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Bernie Sanders lost the primaries to nominate a US presidential candidate for the Democratic Party to Hillary Clinton. But it was a glorious loss. And it has become a beginning, not an end. The end of the Bernie Sanders campaign marks the start of a political movement. What are the next steps for this movement and what role will it play in future elections? What is its staying power? And how can a new political generation bring democracy back into the hands of the people and make it truly representative?
Bernie’s campaign made history by receiving a record number of donations from individual citizens, not Wall Street. For the future this could dramatically reduce the enormous power that corporations, banks and Super PACS currently have in American politics. New technology, apps and software have the potential to make campaigning more accessible and affordable to a much wider variety of people and a new kind of political candidates. Bernie’s urgent campaign message about income inequality and the economy of the 99% has galvanised this new movement into action beyond the primaries, at a time when many people of the Millennial generation and in the middle class find themselves squeezed in a post-crisis economic reality.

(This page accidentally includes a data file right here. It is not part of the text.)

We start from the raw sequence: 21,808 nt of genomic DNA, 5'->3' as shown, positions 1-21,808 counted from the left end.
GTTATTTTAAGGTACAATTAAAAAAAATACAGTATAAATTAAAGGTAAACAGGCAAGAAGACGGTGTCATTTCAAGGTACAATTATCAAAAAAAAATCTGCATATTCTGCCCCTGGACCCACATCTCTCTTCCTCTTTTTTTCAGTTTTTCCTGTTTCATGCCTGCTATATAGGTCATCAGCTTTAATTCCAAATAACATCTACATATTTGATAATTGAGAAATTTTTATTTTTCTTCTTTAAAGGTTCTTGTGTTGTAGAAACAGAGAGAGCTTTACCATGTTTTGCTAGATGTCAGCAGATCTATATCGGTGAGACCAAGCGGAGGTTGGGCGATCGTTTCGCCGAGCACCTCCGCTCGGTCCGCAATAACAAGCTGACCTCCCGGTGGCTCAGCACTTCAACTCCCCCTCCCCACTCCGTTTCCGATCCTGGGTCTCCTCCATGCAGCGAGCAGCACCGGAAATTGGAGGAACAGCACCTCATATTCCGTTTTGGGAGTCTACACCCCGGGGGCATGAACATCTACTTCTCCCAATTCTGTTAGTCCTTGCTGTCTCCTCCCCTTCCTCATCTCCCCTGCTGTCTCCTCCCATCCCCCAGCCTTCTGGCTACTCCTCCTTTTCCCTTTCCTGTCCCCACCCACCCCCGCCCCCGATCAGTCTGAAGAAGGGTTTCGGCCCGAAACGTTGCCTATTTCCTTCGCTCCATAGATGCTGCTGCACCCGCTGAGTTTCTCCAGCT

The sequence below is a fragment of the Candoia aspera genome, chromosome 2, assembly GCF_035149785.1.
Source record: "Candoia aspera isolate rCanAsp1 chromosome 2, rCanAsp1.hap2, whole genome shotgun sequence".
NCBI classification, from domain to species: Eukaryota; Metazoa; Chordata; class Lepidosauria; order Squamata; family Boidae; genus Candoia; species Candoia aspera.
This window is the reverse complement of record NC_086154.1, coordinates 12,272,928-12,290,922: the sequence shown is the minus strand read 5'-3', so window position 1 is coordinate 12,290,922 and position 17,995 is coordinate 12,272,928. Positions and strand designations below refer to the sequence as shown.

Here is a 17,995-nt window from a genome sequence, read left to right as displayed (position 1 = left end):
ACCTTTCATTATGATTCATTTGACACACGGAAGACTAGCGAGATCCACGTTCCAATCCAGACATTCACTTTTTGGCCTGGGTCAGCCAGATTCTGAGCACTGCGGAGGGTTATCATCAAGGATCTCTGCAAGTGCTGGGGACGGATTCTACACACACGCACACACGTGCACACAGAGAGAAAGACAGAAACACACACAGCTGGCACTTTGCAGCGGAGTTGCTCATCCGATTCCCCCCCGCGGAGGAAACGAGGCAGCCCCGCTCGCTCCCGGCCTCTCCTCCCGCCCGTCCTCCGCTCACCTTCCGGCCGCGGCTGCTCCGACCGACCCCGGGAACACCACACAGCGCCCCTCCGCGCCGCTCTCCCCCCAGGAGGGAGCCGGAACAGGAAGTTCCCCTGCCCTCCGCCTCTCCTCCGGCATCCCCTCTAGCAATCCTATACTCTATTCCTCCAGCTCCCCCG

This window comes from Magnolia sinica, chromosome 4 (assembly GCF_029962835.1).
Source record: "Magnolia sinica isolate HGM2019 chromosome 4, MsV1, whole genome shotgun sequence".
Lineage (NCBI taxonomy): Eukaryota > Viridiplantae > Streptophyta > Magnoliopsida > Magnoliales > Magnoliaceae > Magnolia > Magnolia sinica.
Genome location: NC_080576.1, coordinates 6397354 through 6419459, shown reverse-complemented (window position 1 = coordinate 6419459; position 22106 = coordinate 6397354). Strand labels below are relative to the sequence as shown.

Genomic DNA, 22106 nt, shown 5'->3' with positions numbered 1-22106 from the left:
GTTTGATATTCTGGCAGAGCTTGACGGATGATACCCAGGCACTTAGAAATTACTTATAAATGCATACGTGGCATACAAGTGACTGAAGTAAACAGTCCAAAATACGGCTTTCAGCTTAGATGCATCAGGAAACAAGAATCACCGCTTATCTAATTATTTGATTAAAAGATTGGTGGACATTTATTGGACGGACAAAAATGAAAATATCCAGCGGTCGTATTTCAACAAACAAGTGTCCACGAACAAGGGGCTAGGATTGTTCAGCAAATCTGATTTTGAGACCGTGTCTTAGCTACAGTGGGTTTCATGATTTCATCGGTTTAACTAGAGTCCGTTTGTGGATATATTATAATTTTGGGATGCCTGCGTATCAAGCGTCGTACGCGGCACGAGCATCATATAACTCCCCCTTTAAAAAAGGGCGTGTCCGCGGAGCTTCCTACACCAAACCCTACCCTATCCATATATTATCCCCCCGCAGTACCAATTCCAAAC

With: Jane O’Meara Sanders (partner, Bernie’s closest political adviser and founder of Our Revolution), Arun Chaudhary (creative director for Bernie’s online campaign and partner at digital agency Revolution Messaging), Zephyr Teachout (candidate for the US House of Representative in New York’s 19th congressional district), Saikat Chakrabarti (director digital organising technology for ‘Bernie 2016’ and one of the founders of Brand New Congress) and Josh Smith, Rapi Castillo & Jon Culver (Progressive Coders/Coders for Sanders).